Obama, the Role of Race, and GOP Victory


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Written by Michael Medved

To many liberals, it seems obvious that Barack Obama’s problems and setbacks– including the resounding Republican victory on November 4th – stem in no small part from racist reaction to his status as the first non-white president in American history. The facts, however, suggest that racial factors contributed far more to Obama’s successes than they did to his failures.

Exit polling reveals the true nature of his decisive triumphs in 2012 and 2008, and the Democrats’ wretched failure in 2014. And the evidence indicates that there’s no basis at all for the smug assumption that once the Dems crawl out from under the burden of a massively unpopular president that they’ll automatically return to their winning ways. Though his critics may find it difficult to accept, the pattern of recent Democratic wins and losses indicates that Obama’s name on the ballot helped Democrats  rather than hindering them. Without the president’s near magical ability to rally his base among minorities and the young, his successors may find it impossible to repeat his victories in 2016 and beyond.

To understand the difficulties Dems will face in a post-Obama environment, it’s essential to understand what happened in their recent nationwide wipe-out. Conventional wisdom argues that the main reason the administration and its allies went from champs to chumps involved the “paler and frailer” midterm electorate, with fewer minorities and young people than in the presidential contest of two years before. According to this assumption, reduced participation by blacks, Latinos and under-thirties allowed aging, angry white guys to dominate the Congressional elections and take over the Senate, governorships and state legislatures.

But the numbers indicate that voting goes down for every group in mid-terms  – even declining somewhat for older white males. As a result, the percentage of black voters fell by only one point – from 13 percent in 2012 to 12 percent in 2014 – hardly a decisive or catastrophic collapse. The overall percentage of white voters increased only modestly in the Republicans’ recent triumph, hardly enough to explain the dramatically different outcomes in the two most recent contests. In 2012, white, non-Hispanic voters comprised 72 percent of the electorate; this month, in the mid-term elections, they amounted to 75 percent.

Moreover, among that white majority, Republican candidates in 2014 almost exactly replicated Mitt Romney’s dominance of two years before. The GOP nominee earned 59 percent of white voters against Barack Obama, while Republican candidates this year got 60 percent.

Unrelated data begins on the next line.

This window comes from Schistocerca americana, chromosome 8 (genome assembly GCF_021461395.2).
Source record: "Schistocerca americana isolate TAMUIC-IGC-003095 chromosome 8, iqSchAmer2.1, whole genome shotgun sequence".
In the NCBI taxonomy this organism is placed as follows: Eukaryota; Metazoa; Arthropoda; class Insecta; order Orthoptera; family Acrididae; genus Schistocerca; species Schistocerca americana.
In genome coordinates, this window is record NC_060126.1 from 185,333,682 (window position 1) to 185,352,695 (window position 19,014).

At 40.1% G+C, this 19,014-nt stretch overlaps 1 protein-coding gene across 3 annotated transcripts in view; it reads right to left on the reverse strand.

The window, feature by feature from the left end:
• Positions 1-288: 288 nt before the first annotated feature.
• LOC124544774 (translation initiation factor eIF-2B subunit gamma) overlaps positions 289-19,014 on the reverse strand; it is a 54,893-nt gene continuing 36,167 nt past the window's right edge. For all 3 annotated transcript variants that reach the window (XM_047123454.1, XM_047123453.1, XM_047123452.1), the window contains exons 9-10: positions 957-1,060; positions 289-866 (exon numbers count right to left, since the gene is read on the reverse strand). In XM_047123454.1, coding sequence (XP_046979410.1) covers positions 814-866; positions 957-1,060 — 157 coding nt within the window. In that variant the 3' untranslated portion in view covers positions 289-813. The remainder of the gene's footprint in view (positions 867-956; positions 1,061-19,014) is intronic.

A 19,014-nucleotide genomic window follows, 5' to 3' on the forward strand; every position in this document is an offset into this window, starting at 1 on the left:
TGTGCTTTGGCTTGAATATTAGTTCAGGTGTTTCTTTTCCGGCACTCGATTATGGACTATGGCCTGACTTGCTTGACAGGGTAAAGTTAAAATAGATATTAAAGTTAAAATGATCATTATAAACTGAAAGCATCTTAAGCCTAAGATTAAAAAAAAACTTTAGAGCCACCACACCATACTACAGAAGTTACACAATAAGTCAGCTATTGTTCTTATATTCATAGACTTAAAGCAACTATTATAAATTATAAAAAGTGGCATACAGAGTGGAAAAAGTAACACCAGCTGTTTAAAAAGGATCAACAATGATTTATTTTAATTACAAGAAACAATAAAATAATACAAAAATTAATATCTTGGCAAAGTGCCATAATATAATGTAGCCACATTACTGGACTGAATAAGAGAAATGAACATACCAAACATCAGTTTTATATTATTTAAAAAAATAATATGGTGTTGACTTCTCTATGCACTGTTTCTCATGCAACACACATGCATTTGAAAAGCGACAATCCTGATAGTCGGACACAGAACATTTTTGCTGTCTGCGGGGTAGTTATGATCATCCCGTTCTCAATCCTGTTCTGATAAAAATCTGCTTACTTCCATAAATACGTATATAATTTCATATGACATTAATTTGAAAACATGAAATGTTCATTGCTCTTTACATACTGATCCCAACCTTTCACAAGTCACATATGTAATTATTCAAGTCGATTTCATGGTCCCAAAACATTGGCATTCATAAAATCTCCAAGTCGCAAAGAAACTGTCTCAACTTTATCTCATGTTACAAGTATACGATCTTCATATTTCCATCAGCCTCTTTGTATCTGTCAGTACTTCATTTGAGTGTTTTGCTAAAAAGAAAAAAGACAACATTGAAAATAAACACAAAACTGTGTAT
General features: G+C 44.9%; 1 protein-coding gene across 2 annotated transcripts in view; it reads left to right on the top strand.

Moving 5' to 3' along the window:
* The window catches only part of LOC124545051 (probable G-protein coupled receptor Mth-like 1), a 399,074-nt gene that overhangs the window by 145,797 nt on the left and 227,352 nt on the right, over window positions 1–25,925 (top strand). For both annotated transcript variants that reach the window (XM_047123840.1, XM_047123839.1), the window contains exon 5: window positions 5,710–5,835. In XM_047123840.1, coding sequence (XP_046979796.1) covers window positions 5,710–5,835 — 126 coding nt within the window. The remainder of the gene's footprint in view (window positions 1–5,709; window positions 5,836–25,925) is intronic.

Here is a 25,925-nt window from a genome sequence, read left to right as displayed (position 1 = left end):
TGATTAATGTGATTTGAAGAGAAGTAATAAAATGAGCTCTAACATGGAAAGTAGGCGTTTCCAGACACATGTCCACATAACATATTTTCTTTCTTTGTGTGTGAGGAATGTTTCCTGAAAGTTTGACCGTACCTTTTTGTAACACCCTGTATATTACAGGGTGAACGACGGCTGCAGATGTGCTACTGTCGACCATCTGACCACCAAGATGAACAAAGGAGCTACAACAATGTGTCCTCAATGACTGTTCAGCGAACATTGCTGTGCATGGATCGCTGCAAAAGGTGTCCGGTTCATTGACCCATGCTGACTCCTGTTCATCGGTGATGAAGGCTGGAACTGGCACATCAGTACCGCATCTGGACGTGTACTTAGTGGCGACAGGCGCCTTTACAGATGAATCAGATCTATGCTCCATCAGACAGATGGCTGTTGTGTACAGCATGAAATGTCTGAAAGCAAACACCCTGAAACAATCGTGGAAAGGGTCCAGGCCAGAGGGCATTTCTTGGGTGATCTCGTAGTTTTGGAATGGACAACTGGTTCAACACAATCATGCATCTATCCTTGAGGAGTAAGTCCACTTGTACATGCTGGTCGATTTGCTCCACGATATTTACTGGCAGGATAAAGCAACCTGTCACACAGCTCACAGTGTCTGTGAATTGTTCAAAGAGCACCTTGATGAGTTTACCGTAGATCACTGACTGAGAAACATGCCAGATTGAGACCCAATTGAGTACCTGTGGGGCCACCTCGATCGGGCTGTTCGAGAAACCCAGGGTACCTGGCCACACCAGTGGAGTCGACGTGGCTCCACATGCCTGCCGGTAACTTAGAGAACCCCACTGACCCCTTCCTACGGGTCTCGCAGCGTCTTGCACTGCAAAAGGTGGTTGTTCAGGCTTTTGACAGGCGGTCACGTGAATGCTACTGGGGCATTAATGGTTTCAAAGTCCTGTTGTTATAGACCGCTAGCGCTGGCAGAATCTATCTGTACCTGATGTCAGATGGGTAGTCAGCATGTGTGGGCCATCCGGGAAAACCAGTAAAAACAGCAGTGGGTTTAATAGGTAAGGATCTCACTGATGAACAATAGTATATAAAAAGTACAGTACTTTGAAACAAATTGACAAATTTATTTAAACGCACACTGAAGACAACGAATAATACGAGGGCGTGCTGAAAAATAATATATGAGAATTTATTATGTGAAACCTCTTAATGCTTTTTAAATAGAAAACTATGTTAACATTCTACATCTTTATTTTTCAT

The real improvement for the GOP showed up in their electoral performance among non-white voters. Republicans of 2014 nearly doubled Romney’s pathetic 6 percent share of the black vote. They also significantly increased their percentage of Latino voters: scoring 36 percent instead of 27 percent. Most notably, they actually got a full 50 percent of Asian ballots (while making a major effort to reach out to this growing community), in stark contrast to Romney’s miserable Asian showing of 26 percent in 2012.

And what about the age factor? It’s true that young people voted at a lower rate in the mid-term elections – they always do when a presidential contest isn’t on the ballot. Among the 2014 electorate, voters below age 30 represented 13 percent of the total, compared to 19 percent of all voters in 2012. But similarly striking was the more competitive appeal of Republicans when it came to attracting these youthful citizens, drawing 43 percent this year instead of 37 percent just two years ago.  Among all other age groups in the population, GOP support almost exactly replicated the results of 2012, so the difference-maker for 2014 wasn’t just that fewer young people showed up, but that Republicans also did much better among those who did.

The improved terrain for conservatives has little to do with the inherent distinction between off-year and presidential races, and everything to do with the identity of Democratic nominees in those races. In the pre-Obama era, a presidential contest didn’t mean an automatic improvement in Democratic ratings among the young and the non-white. A quick look at the two White House contests immediately preceding Obama’s first race, featuring failed Democratic standard-bearers Al Gore and John Kerry, quickly explodes the notion that the somewhat larger electorate in presidential races always tilts in a progressive direction. In fact, Kerry and Gore demonstrated an appeal to minorities and young people that almost exactly anticipated disappointing Democratic strength in the disastrous off-year ballots of 2010 and 2014, and looked nothing at all like the commanding majorities that Barack Obama rolled up among voters of color and those under 30 in his two races for the presidency.